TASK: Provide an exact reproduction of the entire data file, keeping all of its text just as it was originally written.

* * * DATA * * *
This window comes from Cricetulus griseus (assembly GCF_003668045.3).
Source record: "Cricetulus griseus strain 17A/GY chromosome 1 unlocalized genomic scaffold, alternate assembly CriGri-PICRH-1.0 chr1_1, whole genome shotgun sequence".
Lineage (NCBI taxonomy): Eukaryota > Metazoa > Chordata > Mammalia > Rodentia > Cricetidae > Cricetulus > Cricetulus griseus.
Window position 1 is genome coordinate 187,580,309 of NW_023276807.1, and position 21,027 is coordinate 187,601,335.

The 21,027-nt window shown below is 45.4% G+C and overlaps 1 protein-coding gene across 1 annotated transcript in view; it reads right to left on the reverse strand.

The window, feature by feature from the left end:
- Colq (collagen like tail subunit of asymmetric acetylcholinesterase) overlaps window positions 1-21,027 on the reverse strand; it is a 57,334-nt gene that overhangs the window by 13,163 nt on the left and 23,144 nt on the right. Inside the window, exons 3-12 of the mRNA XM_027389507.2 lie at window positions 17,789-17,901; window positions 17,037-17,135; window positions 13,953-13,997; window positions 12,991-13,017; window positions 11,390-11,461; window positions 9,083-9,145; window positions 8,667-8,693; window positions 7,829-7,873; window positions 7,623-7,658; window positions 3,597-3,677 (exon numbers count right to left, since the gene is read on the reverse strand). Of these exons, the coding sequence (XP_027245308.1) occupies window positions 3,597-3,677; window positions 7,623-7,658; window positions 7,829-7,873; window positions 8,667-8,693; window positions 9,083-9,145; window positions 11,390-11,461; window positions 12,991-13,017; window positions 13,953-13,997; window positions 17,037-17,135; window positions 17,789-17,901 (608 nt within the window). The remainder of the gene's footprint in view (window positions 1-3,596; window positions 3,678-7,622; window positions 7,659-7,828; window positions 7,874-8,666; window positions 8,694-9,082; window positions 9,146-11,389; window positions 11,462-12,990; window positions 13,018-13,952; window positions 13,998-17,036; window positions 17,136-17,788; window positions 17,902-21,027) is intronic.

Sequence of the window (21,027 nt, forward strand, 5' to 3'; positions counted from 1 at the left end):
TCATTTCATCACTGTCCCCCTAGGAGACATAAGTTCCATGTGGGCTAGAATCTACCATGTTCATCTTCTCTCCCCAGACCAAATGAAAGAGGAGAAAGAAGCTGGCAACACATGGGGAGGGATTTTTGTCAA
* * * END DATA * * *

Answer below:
This window comes from Cricetulus griseus (assembly GCF_003668045.3).
Source record: "Cricetulus griseus strain 17A/GY chromosome 1 unlocalized genomic scaffold, alternate assembly CriGri-PICRH-1.0 chr1_1, whole genome shotgun sequence".
Lineage (NCBI taxonomy): Eukaryota > Metazoa > Chordata > Mammalia > Rodentia > Cricetidae > Cricetulus > Cricetulus griseus.
Window position 1 is genome coordinate 187,580,309 of NW_023276807.1, and position 21,027 is coordinate 187,601,335.

The 21,027-nt window shown below is 45.4% G+C and overlaps 1 protein-coding gene across 1 annotated transcript in view; it reads right to left on the reverse strand.

The window, feature by feature from the left end:
- Colq (collagen like tail subunit of asymmetric acetylcholinesterase) overlaps window positions 1-21,027 on the reverse strand; it is a 57,334-nt gene that overhangs the window by 13,163 nt on the left and 23,144 nt on the right. Inside the window, exons 3-12 of the mRNA XM_027389507.2 lie at window positions 17,789-17,901; window positions 17,037-17,135; window positions 13,953-13,997; window positions 12,991-13,017; window positions 11,390-11,461; window positions 9,083-9,145; window positions 8,667-8,693; window positions 7,829-7,873; window positions 7,623-7,658; window positions 3,597-3,677 (exon numbers count right to left, since the gene is read on the reverse strand). Of these exons, the coding sequence (XP_027245308.1) occupies window positions 3,597-3,677; window positions 7,623-7,658; window positions 7,829-7,873; window positions 8,667-8,693; window positions 9,083-9,145; window positions 11,390-11,461; window positions 12,991-13,017; window positions 13,953-13,997; window positions 17,037-17,135; window positions 17,789-17,901 (608 nt within the window). The remainder of the gene's footprint in view (window positions 1-3,596; window positions 3,678-7,622; window positions 7,659-7,828; window positions 7,874-8,666; window positions 8,694-9,082; window positions 9,146-11,389; window positions 11,462-12,990; window positions 13,018-13,952; window positions 13,998-17,036; window positions 17,136-17,788; window positions 17,902-21,027) is intronic.

Sequence of the window (21,027 nt, forward strand, 5' to 3'; positions counted from 1 at the left end):
TCATTTCATCACTGTCCCCCTAGGAGACATAAGTTCCATGTGGGCTAGAATCTACCATGTTCATCTTCTCTCCCCAGACCAAATGAAAGAGGAGAAAGAAGCTGGCAACACATGGGGAGGGATTTTTGTCAA